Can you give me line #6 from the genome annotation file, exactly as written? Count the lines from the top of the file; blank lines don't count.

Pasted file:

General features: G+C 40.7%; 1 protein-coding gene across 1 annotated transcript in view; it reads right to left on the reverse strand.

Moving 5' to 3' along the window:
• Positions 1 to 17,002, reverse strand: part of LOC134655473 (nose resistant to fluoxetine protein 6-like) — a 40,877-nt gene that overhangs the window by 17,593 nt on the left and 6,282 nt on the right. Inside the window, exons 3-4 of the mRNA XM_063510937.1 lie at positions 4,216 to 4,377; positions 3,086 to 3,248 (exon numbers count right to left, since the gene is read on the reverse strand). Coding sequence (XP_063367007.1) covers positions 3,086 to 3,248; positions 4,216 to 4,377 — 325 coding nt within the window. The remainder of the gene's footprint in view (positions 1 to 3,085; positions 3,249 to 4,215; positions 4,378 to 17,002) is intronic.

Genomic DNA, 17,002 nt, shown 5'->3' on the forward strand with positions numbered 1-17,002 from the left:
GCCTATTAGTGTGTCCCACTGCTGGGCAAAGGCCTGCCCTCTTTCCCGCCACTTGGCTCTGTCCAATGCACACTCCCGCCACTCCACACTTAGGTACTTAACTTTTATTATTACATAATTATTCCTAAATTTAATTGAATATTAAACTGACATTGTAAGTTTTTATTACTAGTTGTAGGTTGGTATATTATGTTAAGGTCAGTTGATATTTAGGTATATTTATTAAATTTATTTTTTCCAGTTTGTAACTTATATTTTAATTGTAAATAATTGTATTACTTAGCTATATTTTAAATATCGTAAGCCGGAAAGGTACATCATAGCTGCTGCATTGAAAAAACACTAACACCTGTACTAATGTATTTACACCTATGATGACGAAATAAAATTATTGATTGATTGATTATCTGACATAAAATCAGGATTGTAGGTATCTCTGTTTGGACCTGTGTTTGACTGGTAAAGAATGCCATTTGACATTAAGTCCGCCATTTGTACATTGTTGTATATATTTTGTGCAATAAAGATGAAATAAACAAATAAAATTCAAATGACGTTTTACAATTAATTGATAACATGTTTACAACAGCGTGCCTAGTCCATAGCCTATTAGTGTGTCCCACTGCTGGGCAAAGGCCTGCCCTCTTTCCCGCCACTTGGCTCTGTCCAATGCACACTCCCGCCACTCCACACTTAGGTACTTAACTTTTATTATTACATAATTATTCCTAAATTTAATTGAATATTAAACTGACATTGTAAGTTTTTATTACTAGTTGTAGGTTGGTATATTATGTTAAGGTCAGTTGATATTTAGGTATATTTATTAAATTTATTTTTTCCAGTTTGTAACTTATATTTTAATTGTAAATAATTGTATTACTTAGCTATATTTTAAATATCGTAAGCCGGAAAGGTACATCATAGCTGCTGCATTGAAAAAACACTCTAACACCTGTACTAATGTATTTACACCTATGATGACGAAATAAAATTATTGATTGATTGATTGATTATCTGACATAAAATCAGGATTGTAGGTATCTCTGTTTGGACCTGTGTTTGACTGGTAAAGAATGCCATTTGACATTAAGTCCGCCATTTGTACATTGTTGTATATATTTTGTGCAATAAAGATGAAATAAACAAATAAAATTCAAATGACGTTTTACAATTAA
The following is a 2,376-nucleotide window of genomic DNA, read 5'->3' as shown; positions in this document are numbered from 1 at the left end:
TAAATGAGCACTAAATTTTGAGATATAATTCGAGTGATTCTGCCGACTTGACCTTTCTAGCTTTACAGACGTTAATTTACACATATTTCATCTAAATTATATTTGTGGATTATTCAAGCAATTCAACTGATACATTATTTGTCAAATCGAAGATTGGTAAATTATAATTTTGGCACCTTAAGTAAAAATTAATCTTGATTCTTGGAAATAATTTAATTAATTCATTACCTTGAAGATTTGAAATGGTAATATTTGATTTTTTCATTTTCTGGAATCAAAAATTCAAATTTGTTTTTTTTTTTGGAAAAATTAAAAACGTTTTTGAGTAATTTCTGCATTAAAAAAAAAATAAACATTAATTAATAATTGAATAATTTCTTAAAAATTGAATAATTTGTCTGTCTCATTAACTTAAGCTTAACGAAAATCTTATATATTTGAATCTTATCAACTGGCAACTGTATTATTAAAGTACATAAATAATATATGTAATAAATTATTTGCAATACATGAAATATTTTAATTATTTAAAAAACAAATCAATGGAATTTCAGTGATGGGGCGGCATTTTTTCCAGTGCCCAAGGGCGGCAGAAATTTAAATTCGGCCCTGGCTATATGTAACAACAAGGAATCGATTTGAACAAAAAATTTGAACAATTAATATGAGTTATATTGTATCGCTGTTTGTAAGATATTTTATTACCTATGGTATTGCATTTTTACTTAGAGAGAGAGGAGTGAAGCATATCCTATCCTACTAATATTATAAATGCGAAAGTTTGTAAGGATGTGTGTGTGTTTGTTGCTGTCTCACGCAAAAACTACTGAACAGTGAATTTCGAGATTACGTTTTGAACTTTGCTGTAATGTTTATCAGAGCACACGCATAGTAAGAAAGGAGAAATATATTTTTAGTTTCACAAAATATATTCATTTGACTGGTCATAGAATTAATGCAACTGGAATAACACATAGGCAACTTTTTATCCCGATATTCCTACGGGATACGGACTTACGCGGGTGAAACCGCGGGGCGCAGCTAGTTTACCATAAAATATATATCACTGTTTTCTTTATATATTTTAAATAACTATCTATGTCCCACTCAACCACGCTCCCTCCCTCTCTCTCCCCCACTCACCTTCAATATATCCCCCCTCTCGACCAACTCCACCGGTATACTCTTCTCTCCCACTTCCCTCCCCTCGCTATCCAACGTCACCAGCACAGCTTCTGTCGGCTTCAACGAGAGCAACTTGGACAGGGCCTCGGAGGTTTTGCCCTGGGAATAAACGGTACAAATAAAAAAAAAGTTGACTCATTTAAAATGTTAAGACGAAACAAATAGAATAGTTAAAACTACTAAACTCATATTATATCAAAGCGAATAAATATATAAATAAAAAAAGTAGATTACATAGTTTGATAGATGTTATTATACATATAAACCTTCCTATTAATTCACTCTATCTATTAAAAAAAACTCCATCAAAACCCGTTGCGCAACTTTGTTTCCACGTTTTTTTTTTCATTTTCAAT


The following is a 2,376-nucleotide window of genomic DNA, read 5'->3' as shown; positions in this document are numbered from 1 at the left end: